Republican presidential nominee Sen. John McCain's plan promotes the individual health care market. Currently, Americans pay for employer-sponsored health care premiums with pre-tax income. McCain's plan would require workers to pay for insurance out of post-tax income; his plan would offset this by extending a tax credit of $2,500 for individuals and $5,000 for families. This tax credit can either be applied to a person's employer-sponsored plan or to one on the individual market. Additionally, McCain calls for opening up options by allowing people to purchase health care plans from providers in other states.
But this push to the individual market isn't optimal for women. According to a report recently released by the National Women's Law Center, women have a hard time finding equitable coverage on the individual market, often paying more and getting less. Right now about two-thirds of women get coverage though an employer, 16 percent of women get coverage through public programs like Medicaid, and just 7 percent of women currently get coverage through the individual market.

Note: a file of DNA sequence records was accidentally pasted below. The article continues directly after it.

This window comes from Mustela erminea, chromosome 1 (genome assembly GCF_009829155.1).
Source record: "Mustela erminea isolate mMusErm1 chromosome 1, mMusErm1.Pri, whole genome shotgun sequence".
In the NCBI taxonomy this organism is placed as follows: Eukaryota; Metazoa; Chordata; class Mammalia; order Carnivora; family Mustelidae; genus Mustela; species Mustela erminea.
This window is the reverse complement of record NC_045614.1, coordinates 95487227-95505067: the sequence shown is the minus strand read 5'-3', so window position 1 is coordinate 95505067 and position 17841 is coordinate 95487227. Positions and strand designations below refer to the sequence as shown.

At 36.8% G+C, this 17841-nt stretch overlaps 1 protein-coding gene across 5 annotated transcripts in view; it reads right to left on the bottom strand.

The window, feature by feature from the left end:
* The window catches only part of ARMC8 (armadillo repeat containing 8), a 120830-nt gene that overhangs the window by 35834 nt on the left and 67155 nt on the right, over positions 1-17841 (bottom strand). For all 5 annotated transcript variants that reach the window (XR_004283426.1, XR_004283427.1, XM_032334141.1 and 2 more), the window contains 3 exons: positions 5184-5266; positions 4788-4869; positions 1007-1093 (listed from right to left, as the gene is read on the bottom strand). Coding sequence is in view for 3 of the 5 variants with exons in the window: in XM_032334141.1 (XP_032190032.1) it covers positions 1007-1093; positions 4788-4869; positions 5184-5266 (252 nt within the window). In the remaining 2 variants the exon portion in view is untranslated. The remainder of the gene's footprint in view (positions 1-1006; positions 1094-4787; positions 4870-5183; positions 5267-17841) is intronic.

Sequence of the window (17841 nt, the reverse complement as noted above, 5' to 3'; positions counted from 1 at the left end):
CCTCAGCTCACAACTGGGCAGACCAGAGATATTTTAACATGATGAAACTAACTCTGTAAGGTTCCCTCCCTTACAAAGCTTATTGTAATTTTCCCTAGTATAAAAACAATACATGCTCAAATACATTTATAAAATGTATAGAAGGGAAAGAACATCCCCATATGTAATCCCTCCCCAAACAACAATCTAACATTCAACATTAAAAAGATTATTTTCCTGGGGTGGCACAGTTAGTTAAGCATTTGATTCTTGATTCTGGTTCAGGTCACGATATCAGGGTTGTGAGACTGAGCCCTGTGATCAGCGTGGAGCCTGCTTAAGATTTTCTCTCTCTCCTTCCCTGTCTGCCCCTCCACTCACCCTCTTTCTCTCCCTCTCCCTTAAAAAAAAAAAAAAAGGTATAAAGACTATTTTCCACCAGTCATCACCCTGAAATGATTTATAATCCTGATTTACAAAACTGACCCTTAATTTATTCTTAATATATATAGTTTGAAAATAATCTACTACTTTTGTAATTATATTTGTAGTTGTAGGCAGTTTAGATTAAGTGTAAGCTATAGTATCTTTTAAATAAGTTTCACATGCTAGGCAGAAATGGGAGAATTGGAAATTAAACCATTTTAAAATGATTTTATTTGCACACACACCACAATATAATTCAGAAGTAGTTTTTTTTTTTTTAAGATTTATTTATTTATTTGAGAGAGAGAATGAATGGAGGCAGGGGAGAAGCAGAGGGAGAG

Of women who bought insurance on the individual market, the NWLC report found that they pay more in monthly premiums at almost every age than men--6 to 45 percent more for women aged 25 and 4 to 48 percent more at age 40. How can this be legal in the individual market and not in employer-sponsored coverage? Courts have ruled that Title VII of Civil Rights Act applies to employer insurance coverage. Only ten states prohibit such discrepancies in individual market premiums, and two states limit it.
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